In fact, many of the panel's participants are already active in the country. Ted Schweitzer's firm, Tishman Speyer, was early on the scene last year via a joint venture with ICICI Venture Funds Management, a subsidiary of India's second largest bank. Sternlicht, for one, has recently been in Delhi scouting a suitable location for Starwood's ultraluxurious Crillon franchise, while Merrill Lynch and Credit Suisse also said they were looking for, or had completed, deals.
For all the complications, the fundamentals suggest a reason for excitement. Towards the end of the discussion, Sternlicht said as a younger man he looked to real estate as the last, great imperfect market. In a lot of ways, he figured, India represents the embodiment of those ideals.
“You can't get a more imperfect market,” he said.
CalPERS and Hines target China
The California Public Employees Retirement System, the largest public pension fund in the US with assets of more than $200 billion (€162 billion), is reportedly teaming up with US-based developer Hines to invest $400 million in the Chinese property markets, specifically focusing on development in Shanghai and Beijing. The joint venture will represent CalPERS' first direct investment in the Chinese real estate sector. Previously, the pension fund had been prohibited from investing in the region, but Michael McCook, the outgoing senior real estate investment officer for CalPERS, was able to obtain special permission from the board.
Morgan Stanley buys in Hong Kong
Morgan Stanley Real Estate has acquired a majority stake in Shama, the owner of five mixeduse residential and retail properties in Hong Kong, from the Schroder Asian Property Fund for a reported amount of HK$1 billion ($130 million; €105 billion). The existing properties comprise 233 apartments and six restaurants. The company has stated publicly that it is looking to expand its holdings to Shanghai and Macau. The Schroder investment vehicle, which closed on $306 million of equity, made its initial investment in the properties in 2001. Macquarie Real Estate Asia was appointed to advise the fund in February 2002.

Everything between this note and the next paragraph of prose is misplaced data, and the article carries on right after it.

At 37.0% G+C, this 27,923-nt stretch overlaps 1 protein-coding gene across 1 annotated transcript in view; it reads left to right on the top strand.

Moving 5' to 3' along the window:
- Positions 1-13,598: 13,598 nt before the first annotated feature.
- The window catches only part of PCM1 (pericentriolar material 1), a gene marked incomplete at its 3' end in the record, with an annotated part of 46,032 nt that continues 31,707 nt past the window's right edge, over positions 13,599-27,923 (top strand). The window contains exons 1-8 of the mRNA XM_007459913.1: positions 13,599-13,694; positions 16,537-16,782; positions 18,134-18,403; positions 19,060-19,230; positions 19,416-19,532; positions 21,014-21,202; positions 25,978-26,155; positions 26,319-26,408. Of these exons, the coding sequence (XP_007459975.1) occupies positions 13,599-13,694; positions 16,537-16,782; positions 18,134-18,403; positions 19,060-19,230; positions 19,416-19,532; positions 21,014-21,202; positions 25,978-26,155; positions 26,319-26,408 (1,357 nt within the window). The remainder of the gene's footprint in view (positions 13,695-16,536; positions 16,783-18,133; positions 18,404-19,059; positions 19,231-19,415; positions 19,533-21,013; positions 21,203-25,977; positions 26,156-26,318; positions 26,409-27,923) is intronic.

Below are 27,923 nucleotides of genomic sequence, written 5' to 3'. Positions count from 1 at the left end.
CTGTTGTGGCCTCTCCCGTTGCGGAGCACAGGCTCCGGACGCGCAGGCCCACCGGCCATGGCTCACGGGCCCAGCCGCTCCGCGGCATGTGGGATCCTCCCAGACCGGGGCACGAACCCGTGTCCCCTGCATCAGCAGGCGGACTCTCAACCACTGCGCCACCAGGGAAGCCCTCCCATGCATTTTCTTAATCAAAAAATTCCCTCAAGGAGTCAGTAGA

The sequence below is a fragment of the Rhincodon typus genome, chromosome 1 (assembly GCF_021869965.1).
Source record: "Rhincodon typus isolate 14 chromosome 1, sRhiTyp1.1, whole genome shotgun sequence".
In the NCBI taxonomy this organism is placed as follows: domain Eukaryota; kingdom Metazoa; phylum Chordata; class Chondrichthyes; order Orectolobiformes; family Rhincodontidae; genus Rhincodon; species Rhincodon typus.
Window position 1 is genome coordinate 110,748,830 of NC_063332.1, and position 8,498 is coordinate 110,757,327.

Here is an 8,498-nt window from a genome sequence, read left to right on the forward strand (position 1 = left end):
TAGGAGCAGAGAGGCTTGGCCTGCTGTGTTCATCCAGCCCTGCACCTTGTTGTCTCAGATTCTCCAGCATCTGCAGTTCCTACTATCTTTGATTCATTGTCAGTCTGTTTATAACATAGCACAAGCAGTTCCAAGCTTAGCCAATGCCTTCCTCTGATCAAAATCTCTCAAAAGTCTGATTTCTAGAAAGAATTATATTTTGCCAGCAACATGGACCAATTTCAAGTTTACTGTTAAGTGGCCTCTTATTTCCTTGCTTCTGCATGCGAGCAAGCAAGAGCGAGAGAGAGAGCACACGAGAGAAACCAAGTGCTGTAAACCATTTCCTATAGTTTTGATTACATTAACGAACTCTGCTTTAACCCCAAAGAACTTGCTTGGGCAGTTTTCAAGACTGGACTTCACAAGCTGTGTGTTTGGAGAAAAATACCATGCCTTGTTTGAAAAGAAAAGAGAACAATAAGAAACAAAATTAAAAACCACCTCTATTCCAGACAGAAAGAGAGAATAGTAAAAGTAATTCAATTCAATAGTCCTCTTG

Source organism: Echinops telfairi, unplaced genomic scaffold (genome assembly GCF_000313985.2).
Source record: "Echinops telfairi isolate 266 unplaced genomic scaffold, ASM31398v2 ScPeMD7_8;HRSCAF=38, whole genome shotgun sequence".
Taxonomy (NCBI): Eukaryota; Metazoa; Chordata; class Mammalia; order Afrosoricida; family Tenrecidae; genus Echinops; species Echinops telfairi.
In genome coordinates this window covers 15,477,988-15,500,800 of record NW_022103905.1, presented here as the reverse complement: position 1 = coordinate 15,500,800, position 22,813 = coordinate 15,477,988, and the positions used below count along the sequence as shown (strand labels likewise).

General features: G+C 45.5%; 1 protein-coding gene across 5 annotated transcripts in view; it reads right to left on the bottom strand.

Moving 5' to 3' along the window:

Dubai Holding consolidates real estate arm
Dubai International Properties, the international real estate investment arm of Dubai Holding, has been consolidated under a new company named Sama Dubai, which will expand the company's investment mandate. Previously, Dubai International Properties, run by chief executive officer Farhan Faraidooni, focused exclusively on development. After one year, DIP has announced a total of $21 billion (€17 billion) of investment projects in the Middle East and North Africa. Going forward, the company will also target acquisitions of existing properties.
Macquarie in $125m Seoul office deal
Macquarie Global Property Advisors, the private equity real estate arm of Australian-based Macquarie bank, has teamed up with its parent company to acquire a 19-story office building in Seoul for $125.8 million (€102 million). Located in the Chung-gu district, the city's central business area, the building totals 34,000 square meters of floor space. The office tower is currently under construction and is scheduled for completion in March 2007. The acquisition was made as part of a joint venture between Macquarie and MGPA's MGP Fund II, which closed last year on $1.3 billion.